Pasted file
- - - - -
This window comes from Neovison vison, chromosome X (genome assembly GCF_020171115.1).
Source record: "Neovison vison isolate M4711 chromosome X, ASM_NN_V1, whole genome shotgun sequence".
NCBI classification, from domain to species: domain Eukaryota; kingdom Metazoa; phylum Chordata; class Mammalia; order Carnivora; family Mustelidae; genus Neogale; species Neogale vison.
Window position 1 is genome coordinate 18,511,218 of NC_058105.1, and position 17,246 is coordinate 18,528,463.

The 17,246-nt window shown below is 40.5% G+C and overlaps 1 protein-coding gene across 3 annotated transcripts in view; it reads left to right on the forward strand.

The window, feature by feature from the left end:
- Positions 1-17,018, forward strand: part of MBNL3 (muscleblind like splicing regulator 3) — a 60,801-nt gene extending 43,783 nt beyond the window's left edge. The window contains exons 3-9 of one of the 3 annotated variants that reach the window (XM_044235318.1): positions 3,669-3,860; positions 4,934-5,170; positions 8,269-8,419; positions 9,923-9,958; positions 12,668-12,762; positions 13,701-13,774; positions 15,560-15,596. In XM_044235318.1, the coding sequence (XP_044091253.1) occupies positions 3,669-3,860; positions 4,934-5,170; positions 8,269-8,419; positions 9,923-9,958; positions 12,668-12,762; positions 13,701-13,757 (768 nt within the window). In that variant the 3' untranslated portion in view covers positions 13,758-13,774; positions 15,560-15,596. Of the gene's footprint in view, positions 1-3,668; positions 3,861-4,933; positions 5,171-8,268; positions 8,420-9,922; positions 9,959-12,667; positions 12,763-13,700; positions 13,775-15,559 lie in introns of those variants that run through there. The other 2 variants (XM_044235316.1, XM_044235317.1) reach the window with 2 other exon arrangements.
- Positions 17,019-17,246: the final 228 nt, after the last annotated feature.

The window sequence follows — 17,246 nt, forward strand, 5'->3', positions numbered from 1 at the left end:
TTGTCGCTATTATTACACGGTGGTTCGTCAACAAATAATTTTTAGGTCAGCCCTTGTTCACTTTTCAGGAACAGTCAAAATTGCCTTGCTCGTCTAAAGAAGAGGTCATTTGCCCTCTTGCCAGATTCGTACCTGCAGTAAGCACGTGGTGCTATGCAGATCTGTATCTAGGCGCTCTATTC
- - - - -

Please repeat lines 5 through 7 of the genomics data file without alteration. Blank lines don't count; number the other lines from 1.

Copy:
The 17,246-nt window shown below is 40.5% G+C and overlaps 1 protein-coding gene across 3 annotated transcripts in view; it reads left to right on the forward strand.

The window, feature by feature from the left end:
- Positions 1-17,018, forward strand: part of MBNL3 (muscleblind like splicing regulator 3) — a 60,801-nt gene extending 43,783 nt beyond the window's left edge. The window contains exons 3-9 of one of the 3 annotated variants that reach the window (XM_044235318.1): positions 3,669-3,860; positions 4,934-5,170; positions 8,269-8,419; positions 9,923-9,958; positions 12,668-12,762; positions 13,701-13,774; positions 15,560-15,596. In XM_044235318.1, the coding sequence (XP_044091253.1) occupies positions 3,669-3,860; positions 4,934-5,170; positions 8,269-8,419; positions 9,923-9,958; positions 12,668-12,762; positions 13,701-13,757 (768 nt within the window). In that variant the 3' untranslated portion in view covers positions 13,758-13,774; positions 15,560-15,596. Of the gene's footprint in view, positions 1-3,668; positions 3,861-4,933; positions 5,171-8,268; positions 8,420-9,922; positions 9,959-12,667; positions 12,763-13,700; positions 13,775-15,559 lie in introns of those variants that run through there. The other 2 variants (XM_044235316.1, XM_044235317.1) reach the window with 2 other exon arrangements.